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Even though Napoleon had made many attempts to conquer all the rest of Europe had failed; the loss in Moscow in the year 1812 came very close to destroying his empire. After being sent away in 1814 to the island of Elba he returned in 1815 and went back to Paris and once again he was able to regain power, but his success was once again short-lived: the French army’s 1815 loss to the Duke of Wellington at the Battle of Waterloo finished Napoleon for good. He was sent into exile on the island of St. Helena, where he died in 1821.
It is not hard to see why Napoleon has been numbered among the great commanders of history. A Napoleonic scholar, Gunther Rothenberg, has calculated that he personally commanded 34 battles between 1792 and 1815, of which he lost only six. For a period of ten years he dominated Europe, heading an empire that stretched from the Channel coast to the borders of Russia. The foremost military theorist of the age of Napoleon, Carl von Clausewitz, hailed him as ‘the god of War’, whilst in slightly more restrained fashion the modern historian Martin Van Creveld has described him as ‘the most competent human being who ever lived’. What were the distinctive qualities of leadership that brought such accolades?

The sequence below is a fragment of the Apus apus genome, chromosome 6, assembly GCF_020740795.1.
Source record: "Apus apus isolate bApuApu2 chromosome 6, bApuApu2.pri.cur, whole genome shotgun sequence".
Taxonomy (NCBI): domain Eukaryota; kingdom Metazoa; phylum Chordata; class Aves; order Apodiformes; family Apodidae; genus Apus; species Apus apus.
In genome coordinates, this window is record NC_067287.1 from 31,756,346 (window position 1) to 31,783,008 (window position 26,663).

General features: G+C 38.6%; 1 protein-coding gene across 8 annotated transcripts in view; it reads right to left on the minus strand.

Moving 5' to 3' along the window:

Napoleon’s characteristic mode of operation was to have his army, divided into a number of self-contained corps consisting of infantry, cavalry and artillery, travel along separate but parallel routes. A cavalry screen ahead of the advancing army would gather intelligence whilst also confusing the enemy as to Napoleon’s intentions. The formation would close up in a loose quadrilateral, the bataillon carré, once the main enemy force had been located. The first corps to make contact would then seek to pin the enemy whilst the main French force would attack his rear, thereby threatening his line of communications — the so-called manoeuvre sur les derrières. The enemy would therefore face an unenviable choice between surrender and giving battle without a secure line of retreat. The Austrian capitulation at Ulm is a classic example of this technique in action. Another way in which Napoleon sought to isolate his opponents from their base camps was to use overwhelming force at one point in the enemy lines, punching a hole and then completing the encirclement from the rear.